Carlsbad eyes residential development for mall parking lot

A proposal to build housing on part of the parking lot at The Shoppes at Carlsbad shopping center progressed last week with the Carlsbad City Council forming a team to negotiate with developers.

“Together, we can develop a shared vision…that meets the wants and needs of the community as a vibrant center for shopping, housing, open public spaces and mobility,” states a January 20 letter from Tony Pauker, vice president of land, land and housing acquisition for Brookfield Properties.

Brookfield owns the mall and approximately 21 acres, it is west of El Camino Real, just south of State Route 78. The City of Carlsbad owns the 67-acre parking lot surrounding the mall , including about 10 acres at the north end of the lot. it’s in Oceanside.

Carlsbad has been talking for years about finding a developer for parts of the property it owns.

“These parking lots are not as used as they have been for decades, with more people shopping online,” a recent report from city staff said. As a result, “significantly large parcel” is available for residential or commercial development.

A plan to build 321 apartments or condominiums, a 214-room hotel and more retail stores on 24 acres of asphalt between the west end of the mall and a North County Transit District bus stop was presented to council municipality in 2017.

Rouse Properties, which came up with the development plan, had bought the mall from longtime owner Westfield Corporation in 2015. But the deal didn’t work out, and soon after all of Rouse’s properties were absorbed. by Brookfield.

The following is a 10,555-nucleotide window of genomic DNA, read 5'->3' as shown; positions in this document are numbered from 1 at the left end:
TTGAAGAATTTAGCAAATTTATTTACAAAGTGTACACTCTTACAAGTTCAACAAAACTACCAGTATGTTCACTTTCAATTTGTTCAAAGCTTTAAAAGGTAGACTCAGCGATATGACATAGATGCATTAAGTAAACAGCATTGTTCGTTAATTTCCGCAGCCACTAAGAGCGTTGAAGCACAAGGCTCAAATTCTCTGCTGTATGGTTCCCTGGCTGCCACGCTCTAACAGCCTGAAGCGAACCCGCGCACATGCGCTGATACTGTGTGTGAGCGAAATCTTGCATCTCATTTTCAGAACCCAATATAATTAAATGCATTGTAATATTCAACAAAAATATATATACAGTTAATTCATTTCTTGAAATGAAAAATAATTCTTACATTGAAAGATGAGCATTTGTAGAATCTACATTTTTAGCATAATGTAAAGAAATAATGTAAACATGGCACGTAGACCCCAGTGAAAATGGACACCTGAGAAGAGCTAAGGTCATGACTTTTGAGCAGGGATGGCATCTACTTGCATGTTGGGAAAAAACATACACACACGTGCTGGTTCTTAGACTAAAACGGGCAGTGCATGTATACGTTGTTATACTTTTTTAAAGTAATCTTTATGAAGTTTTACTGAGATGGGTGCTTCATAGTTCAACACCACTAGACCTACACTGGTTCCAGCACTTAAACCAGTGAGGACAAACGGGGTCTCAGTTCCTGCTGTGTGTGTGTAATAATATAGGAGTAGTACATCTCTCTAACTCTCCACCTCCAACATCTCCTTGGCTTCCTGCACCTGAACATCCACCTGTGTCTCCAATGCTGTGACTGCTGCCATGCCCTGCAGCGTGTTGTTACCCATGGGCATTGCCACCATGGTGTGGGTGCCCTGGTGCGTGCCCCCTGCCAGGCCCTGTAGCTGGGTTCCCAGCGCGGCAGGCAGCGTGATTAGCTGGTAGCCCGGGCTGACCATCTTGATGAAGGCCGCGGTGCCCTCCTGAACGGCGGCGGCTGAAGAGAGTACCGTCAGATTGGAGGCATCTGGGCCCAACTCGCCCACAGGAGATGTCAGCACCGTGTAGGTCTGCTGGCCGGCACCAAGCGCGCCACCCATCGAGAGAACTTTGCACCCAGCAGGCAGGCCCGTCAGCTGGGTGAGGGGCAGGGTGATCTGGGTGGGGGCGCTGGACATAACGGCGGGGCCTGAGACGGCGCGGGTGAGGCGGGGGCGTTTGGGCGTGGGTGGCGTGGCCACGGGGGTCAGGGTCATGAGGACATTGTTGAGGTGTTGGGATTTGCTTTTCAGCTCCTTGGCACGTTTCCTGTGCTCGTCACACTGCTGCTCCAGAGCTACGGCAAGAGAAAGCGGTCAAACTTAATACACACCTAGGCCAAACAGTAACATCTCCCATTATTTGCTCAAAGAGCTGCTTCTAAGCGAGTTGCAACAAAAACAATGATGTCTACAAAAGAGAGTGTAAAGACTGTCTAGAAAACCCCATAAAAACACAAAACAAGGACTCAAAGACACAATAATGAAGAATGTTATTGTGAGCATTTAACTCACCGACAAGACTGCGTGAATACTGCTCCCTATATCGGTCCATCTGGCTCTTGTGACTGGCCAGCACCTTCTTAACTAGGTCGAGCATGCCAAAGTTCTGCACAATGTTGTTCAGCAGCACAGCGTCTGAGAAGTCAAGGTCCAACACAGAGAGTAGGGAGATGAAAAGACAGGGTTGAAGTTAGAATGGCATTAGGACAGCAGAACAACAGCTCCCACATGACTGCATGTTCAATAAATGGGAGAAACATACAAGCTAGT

Last year, the city proposed a deal with San Diego Gas & Electric Co. to relocate the utility company’s service center to Cannon Road and Carlsbad Boulevard on approximately 12 acres on the northwest side of the downtown parking lot. commercial. This arrangement, which would have ceded ownership of the coastal service center to the city, also fell through. Now it looks like the service center will stay where it is, possibly with realigned boundaries.

Any lease or sale of City Mall property would have to comply with the state’s Surplus Land Act, which requires notification of various government agencies and interested parties.

To sell the property or lease it for five years or more, the city would have to declare it surplus. In previous negotiations with Rouse, the city had discussed a 55- to 99-year lease.

City council members voted unanimously on Tuesday to continue negotiations and expressed confidence in the team, which will include the city attorney, deputy city manager, property manager and others.

“I think you have the process under control,” said board member Carolyn Luna. “I’m confident that whatever happens, the team will do a good job.”

It’s important to find the best possible use of the land, Councilor Teresa Acosta said.

The city acquired the property around the mall in two phases. He obtained the first 30 acres for the purpose of providing financial assistance to the developer when the mall, considered a regional mall, opened in 1969.

Then in 1975 Carlsbad entered into a lease with an option to purchase an additional 10 acres in Oceanside to expand the parking lot, and it then purchased that land in 1992. Carlsbad purchased additional pieces of the parking lot in 1978, 1979 and nineteen eighty one.

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